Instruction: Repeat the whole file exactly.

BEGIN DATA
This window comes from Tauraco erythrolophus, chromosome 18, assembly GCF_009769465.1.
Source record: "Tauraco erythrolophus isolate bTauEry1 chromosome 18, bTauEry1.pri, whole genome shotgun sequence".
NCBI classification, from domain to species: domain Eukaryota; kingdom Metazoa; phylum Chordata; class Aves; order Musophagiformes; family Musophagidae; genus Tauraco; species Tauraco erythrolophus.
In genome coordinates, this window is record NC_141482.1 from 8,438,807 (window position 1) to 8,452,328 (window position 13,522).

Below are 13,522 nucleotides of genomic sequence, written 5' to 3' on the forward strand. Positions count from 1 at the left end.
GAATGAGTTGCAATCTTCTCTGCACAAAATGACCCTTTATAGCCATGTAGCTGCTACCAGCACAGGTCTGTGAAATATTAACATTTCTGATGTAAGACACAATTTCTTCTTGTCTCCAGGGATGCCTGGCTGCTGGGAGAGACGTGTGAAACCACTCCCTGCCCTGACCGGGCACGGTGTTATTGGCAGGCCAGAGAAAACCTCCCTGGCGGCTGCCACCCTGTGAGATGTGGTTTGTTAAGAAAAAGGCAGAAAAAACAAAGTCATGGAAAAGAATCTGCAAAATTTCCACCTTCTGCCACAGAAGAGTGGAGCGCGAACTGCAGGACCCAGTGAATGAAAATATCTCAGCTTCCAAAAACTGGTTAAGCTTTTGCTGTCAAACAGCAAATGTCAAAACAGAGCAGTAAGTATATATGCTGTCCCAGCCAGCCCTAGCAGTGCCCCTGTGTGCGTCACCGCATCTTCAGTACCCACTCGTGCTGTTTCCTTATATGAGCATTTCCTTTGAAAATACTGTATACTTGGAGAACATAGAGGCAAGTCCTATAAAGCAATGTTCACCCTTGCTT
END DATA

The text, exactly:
This window comes from Tauraco erythrolophus, chromosome 18, assembly GCF_009769465.1.
Source record: "Tauraco erythrolophus isolate bTauEry1 chromosome 18, bTauEry1.pri, whole genome shotgun sequence".
NCBI classification, from domain to species: domain Eukaryota; kingdom Metazoa; phylum Chordata; class Aves; order Musophagiformes; family Musophagidae; genus Tauraco; species Tauraco erythrolophus.
In genome coordinates, this window is record NC_141482.1 from 8,438,807 (window position 1) to 8,452,328 (window position 13,522).

Below are 13,522 nucleotides of genomic sequence, written 5' to 3' on the forward strand. Positions count from 1 at the left end.
GAATGAGTTGCAATCTTCTCTGCACAAAATGACCCTTTATAGCCATGTAGCTGCTACCAGCACAGGTCTGTGAAATATTAACATTTCTGATGTAAGACACAATTTCTTCTTGTCTCCAGGGATGCCTGGCTGCTGGGAGAGACGTGTGAAACCACTCCCTGCCCTGACCGGGCACGGTGTTATTGGCAGGCCAGAGAAAACCTCCCTGGCGGCTGCCACCCTGTGAGATGTGGTTTGTTAAGAAAAAGGCAGAAAAAACAAAGTCATGGAAAAGAATCTGCAAAATTTCCACCTTCTGCCACAGAAGAGTGGAGCGCGAACTGCAGGACCCAGTGAATGAAAATATCTCAGCTTCCAAAAACTGGTTAAGCTTTTGCTGTCAAACAGCAAATGTCAAAACAGAGCAGTAAGTATATATGCTGTCCCAGCCAGCCCTAGCAGTGCCCCTGTGTGCGTCACCGCATCTTCAGTACCCACTCGTGCTGTTTCCTTATATGAGCATTTCCTTTGAAAATACTGTATACTTGGAGAACATAGAGGCAAGTCCTATAAAGCAATGTTCACCCTTGCTT